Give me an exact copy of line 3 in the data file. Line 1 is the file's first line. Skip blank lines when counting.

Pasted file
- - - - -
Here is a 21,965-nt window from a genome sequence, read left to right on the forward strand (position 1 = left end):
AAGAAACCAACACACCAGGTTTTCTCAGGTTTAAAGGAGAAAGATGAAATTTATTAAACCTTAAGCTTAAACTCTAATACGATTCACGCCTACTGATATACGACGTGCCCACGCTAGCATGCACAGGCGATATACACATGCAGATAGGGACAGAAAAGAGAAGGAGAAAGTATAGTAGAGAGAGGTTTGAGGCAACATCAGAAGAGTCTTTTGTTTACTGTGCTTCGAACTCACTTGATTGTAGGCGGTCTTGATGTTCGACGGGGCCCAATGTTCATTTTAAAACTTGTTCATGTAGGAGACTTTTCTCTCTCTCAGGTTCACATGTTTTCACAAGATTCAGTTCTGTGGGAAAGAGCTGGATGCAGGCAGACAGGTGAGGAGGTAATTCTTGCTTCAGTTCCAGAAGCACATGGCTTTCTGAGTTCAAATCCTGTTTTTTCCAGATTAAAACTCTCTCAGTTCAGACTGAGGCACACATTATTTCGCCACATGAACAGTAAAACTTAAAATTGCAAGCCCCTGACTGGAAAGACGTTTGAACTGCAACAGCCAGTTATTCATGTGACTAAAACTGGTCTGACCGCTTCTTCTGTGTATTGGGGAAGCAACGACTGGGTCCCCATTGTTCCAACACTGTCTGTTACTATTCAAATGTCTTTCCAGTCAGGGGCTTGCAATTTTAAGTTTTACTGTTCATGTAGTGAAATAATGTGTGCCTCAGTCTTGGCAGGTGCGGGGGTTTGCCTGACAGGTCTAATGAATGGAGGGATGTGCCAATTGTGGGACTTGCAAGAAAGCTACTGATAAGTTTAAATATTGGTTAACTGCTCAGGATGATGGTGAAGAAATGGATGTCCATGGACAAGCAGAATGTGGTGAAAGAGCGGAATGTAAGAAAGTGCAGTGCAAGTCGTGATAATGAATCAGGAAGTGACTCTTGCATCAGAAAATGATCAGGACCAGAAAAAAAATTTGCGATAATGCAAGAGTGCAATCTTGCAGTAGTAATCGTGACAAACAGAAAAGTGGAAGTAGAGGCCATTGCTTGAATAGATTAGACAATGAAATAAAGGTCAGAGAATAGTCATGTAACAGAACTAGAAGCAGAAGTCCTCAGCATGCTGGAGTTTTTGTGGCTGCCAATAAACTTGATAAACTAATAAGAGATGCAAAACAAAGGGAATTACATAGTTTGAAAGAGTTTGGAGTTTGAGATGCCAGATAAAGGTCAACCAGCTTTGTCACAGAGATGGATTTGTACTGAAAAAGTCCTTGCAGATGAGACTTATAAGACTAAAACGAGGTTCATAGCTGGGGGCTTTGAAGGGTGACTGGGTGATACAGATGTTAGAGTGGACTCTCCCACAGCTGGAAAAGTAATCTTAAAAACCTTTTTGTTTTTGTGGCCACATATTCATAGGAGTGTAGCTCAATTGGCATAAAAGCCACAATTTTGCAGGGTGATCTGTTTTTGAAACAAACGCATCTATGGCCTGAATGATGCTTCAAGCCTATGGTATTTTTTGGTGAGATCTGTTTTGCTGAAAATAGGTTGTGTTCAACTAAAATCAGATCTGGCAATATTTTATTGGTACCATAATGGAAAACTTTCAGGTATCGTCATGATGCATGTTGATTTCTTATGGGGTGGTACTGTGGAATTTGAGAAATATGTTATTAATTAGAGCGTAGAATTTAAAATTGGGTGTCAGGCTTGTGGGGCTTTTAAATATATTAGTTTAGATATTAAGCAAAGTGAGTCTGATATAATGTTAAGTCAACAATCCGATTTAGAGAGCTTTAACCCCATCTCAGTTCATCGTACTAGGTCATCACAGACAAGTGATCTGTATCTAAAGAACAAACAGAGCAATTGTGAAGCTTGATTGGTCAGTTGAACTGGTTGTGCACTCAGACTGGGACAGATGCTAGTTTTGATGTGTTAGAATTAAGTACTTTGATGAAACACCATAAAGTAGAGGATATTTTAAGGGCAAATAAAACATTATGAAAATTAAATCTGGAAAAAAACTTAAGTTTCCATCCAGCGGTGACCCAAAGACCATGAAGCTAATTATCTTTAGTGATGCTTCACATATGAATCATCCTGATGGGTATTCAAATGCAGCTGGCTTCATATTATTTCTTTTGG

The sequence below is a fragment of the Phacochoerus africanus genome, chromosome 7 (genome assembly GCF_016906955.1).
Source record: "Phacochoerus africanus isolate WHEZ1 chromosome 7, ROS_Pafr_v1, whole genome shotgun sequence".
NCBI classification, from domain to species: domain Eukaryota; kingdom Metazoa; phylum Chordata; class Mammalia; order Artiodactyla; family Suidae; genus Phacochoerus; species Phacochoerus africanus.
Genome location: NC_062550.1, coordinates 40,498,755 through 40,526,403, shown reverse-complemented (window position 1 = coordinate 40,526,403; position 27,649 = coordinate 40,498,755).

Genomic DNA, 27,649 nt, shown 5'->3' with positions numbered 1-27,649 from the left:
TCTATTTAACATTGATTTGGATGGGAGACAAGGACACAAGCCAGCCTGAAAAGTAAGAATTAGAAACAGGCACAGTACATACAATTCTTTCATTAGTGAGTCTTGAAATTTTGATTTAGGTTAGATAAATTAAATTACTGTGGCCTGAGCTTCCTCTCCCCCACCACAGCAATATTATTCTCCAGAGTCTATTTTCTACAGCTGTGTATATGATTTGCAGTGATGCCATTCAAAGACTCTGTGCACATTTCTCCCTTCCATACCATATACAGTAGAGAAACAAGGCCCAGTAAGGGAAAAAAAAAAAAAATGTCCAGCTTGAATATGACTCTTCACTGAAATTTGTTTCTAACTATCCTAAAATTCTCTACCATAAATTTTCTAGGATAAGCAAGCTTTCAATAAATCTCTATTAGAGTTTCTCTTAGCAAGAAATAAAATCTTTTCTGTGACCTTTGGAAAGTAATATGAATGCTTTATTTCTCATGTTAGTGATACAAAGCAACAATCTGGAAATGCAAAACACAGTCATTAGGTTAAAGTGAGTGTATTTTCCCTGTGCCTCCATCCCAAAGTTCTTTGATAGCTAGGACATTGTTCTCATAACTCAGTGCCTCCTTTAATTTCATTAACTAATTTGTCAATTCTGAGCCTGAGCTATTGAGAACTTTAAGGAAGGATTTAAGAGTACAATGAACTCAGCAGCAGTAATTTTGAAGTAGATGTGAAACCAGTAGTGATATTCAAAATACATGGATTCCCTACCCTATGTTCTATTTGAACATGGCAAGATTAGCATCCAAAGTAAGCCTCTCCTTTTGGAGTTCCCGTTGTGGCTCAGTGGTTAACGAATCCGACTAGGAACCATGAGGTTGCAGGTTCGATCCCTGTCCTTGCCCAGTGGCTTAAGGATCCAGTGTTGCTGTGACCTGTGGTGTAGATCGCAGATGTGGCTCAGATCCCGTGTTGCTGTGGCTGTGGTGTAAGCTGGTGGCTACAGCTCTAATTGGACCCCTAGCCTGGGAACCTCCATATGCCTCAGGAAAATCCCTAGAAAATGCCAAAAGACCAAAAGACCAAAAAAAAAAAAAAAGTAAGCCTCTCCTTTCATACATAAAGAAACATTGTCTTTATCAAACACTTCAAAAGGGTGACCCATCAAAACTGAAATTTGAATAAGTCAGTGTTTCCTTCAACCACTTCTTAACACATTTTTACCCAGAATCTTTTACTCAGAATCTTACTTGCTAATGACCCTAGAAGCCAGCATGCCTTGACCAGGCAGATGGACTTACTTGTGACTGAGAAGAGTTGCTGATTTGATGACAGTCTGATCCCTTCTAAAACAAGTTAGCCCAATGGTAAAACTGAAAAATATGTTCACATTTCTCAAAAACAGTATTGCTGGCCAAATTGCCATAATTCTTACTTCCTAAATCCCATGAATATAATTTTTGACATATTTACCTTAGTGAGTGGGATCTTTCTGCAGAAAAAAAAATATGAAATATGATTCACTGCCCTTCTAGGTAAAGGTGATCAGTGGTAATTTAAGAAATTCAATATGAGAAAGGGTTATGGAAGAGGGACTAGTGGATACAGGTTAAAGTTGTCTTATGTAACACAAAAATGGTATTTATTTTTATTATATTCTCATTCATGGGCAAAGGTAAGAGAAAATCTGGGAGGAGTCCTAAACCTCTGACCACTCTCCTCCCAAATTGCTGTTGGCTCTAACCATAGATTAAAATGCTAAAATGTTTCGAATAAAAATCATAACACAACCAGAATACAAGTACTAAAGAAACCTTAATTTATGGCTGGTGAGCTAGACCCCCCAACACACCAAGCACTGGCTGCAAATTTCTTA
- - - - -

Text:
The sequence below is a fragment of the Phacochoerus africanus genome, chromosome 7 (genome assembly GCF_016906955.1).